Let us consider the pseudo-euclidean space $\mathbb{R}^3_1$; that is, the space $\mathbb{R}^3$ endowed with the metric

$$\langle x, y\rangle = x_1y_1+x_2y_2-x_3y_3.$$

I see in O'Neill's book that there does not exist any compact semi-riemannian hypersurface in this space. In fact, there does not exist any compact hypersurface in the general case $\mathbb{R}^n_\nu$ where $\nu$ is the index of the metric. Why does this kind of phenomenon occur in the pseudo-euclidean case?


The first thing to understand is what kind of quadratic form $q$ is induced on a vector plane $V\subset \mathbb{R}^3$ by the Lorentz product $\langle\cdot,\cdot\rangle$: if $V$ is vertical enough, then $q$ has signature $(1,1)$; if $V$ is horizontal enough, then $q$ has signature $(2,0)$, i.e. is Riemannian; but if $V$ is slanted with slope $1$, in between the other cases, i.e. if it is tangent to the isotropic cone, then $q$ has signature $(1,0)$ and is degenerate, not pseudo-Riemannian ("pseudo" is probably more common than "semi" here, nowadays).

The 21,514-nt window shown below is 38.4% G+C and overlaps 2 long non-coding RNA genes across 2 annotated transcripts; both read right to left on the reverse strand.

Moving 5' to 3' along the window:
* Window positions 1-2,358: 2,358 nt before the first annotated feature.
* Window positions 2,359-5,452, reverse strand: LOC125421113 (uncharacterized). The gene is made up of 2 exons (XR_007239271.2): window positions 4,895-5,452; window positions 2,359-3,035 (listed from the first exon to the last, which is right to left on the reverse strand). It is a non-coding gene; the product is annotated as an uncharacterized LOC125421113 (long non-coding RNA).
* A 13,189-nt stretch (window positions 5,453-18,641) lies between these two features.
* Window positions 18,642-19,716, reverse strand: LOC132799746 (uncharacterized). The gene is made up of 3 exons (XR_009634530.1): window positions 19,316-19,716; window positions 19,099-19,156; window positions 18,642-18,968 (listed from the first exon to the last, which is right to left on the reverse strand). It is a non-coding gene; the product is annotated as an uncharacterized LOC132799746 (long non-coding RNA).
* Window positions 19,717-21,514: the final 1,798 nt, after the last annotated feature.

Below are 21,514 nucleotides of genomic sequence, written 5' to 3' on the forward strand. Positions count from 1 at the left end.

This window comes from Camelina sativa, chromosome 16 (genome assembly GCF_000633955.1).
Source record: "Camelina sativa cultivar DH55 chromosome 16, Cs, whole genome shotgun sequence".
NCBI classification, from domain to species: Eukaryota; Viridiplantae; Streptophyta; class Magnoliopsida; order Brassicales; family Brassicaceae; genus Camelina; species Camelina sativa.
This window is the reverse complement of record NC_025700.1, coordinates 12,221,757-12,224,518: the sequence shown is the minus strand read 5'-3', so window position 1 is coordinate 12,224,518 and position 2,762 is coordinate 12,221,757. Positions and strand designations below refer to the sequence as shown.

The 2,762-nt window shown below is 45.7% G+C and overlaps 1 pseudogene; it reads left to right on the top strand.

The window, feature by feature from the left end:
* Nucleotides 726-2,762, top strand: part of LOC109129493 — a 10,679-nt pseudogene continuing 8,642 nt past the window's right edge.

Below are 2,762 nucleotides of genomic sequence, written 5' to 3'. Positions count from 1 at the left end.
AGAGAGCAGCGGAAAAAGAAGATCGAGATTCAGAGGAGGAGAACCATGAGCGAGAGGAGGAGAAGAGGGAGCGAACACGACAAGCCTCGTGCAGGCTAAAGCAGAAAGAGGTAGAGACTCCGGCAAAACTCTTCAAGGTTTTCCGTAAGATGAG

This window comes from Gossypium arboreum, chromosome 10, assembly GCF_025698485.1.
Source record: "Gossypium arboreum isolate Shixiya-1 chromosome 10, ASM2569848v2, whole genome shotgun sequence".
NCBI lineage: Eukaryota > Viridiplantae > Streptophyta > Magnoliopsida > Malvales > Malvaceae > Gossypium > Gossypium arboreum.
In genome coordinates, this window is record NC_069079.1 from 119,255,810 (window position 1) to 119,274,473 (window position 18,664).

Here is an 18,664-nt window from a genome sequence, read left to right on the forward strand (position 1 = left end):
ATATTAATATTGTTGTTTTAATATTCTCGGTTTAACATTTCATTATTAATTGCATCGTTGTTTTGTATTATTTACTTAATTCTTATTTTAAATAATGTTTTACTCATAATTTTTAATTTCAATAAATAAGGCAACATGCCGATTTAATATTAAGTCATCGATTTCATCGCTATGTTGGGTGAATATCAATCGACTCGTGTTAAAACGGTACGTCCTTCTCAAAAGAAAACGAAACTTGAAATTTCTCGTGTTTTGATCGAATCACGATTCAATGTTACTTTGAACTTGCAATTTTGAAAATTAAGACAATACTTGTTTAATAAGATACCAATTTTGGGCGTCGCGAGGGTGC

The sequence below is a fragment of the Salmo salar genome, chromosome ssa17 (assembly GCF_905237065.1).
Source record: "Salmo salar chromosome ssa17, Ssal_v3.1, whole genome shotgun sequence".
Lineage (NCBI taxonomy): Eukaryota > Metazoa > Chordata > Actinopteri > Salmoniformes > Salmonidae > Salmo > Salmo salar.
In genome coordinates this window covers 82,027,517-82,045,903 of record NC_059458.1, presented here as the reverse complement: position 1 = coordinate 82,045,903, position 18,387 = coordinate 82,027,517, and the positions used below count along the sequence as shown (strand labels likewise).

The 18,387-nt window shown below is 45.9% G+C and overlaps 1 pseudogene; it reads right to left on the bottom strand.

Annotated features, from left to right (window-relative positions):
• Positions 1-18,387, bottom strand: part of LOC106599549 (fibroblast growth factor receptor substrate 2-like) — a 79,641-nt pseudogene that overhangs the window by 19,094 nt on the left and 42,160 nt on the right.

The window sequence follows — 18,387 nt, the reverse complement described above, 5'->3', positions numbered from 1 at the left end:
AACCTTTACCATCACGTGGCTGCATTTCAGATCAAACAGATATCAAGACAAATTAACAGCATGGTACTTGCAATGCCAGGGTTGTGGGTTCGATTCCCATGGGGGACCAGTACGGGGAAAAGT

Now, any compact surface of $\mathbb{R}^3$ must have at least one point (in fact even a curve) where its tangent plane has slope $1$, so that it cannot a pseudo-Riemannian surface.

  • $\begingroup$ It may seem obvious to some but is worth remarking that one of the results of pseudo-Riemannian geometry is that the signature of the metric must be constant over path connected components. $\endgroup$ – James Griffin Jan 23 '15 at 14:04
  • $\begingroup$ @Benoit Kloeckner: Why the compact surface is tangent to the lightlike cone? $\endgroup$ – Ergonvi Jan 23 '15 at 15:08
  • $\begingroup$ Take a critical point of the function $x_1+x_2-x_3$ restricted to the surface. $\endgroup$ – Gil Bor Jan 23 '15 at 15:36
  • $\begingroup$ But that function hasn't critical points... $\endgroup$ – Ergonvi Jan 23 '15 at 22:38
  • $\begingroup$ @Ergonvi: it is a linear (hence smooth) function restricted over a compact smooth manifold. Of course it has critical points. $\endgroup$ – Willie Wong Jan 24 '15 at 1:46

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